Window of Susceptibility for Zika-Induced Microcephaly Identified by Temporal Gene Analysis

Increased understanding of developmental disorders of the brain has shown that genetic mutations, environmental toxins and biological insults typically act during developmental windows of susceptibility. Through analysis of developmental time-course gene expression data derived from human pluripotent stem cells, with disease association, pathway, and protein interaction databases, we identify windows of developmental time that appear most vulnerable to a specific insult, and therefore, the time periods for productive interventions. The results are displayed as interactive Susceptibility Windows Ontological Transcriptome (SWOT) Clocks illustrating disease susceptibility over developmental time. Using this method, we determine the likely windows of susceptibility for multiple neurological disorders, including Zika-induced microcephaly. We find that genes impacted by Zika infection are most active in the earliest stages of neural development, prior to cerebral cortex layer formation.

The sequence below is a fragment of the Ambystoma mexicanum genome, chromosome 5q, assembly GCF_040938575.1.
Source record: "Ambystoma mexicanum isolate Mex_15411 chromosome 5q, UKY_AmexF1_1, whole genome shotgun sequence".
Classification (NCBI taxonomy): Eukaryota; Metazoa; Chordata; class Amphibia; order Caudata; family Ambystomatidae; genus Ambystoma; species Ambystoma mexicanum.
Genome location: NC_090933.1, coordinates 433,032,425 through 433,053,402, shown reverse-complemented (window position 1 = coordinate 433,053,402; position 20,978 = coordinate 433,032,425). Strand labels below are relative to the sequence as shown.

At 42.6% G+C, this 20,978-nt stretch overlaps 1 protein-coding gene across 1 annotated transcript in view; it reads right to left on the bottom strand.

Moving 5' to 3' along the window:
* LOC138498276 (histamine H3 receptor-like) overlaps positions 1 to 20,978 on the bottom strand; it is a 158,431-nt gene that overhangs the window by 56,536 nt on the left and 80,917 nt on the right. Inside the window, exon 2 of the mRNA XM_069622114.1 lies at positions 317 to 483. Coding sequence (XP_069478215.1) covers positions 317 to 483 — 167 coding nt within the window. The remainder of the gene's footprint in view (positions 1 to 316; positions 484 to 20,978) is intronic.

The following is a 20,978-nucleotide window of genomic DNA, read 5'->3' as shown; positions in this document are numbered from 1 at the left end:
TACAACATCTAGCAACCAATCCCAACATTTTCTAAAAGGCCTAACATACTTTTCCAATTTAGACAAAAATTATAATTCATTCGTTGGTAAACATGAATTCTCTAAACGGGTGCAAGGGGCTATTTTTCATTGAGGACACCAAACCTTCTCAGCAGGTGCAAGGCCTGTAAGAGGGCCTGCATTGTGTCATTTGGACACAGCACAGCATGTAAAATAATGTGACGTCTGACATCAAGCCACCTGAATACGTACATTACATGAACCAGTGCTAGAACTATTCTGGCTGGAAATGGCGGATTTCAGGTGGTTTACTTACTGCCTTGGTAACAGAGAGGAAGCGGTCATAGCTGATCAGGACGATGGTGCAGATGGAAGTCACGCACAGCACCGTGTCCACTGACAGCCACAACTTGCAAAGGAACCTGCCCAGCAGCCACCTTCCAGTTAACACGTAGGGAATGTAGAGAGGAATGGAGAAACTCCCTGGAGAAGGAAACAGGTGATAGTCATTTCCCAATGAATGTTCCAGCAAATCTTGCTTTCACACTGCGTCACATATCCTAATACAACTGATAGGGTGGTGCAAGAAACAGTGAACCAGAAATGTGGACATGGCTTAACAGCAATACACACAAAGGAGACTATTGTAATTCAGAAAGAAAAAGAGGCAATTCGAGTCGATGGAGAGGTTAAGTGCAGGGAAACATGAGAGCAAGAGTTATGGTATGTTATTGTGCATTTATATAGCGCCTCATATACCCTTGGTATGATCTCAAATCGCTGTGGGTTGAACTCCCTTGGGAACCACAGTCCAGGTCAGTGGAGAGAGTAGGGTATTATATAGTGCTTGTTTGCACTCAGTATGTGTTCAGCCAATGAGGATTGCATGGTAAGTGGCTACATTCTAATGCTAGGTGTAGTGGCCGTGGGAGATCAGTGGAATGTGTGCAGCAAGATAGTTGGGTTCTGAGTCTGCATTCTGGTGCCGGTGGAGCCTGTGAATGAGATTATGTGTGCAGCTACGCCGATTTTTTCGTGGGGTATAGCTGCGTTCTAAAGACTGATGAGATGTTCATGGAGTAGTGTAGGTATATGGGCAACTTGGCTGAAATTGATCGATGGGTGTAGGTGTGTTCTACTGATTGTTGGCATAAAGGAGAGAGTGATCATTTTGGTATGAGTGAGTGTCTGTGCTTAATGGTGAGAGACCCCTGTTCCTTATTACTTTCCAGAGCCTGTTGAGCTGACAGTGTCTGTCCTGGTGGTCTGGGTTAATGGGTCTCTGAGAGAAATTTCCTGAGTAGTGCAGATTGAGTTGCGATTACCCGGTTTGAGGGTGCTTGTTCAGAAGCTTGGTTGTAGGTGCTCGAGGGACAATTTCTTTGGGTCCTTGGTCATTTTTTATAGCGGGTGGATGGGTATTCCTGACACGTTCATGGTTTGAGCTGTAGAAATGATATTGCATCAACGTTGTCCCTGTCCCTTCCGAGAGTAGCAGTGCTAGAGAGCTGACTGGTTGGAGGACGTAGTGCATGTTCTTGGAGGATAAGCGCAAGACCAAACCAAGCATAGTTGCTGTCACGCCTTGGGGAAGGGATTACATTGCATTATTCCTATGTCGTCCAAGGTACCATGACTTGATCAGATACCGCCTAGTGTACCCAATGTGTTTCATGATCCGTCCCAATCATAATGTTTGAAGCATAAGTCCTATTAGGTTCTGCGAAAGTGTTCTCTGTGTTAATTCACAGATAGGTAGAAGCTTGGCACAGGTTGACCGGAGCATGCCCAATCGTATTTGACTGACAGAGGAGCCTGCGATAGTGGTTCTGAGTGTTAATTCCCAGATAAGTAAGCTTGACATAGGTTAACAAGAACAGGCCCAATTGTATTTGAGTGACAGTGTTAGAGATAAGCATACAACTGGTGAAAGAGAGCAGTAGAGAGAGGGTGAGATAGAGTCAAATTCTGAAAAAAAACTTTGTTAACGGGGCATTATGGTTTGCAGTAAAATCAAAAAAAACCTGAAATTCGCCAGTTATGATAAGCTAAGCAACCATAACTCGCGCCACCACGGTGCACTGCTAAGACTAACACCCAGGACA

Associated Projects

The United States’ National Institute of Environmental Health Sciences has established an infrastructure, the Children’s Health Exposure Analysis Resource (CHEAR), to provide the extramural research community access to laboratory and statistical analyses aimed at adding or expanding the inclusion of environmental exposures in their research.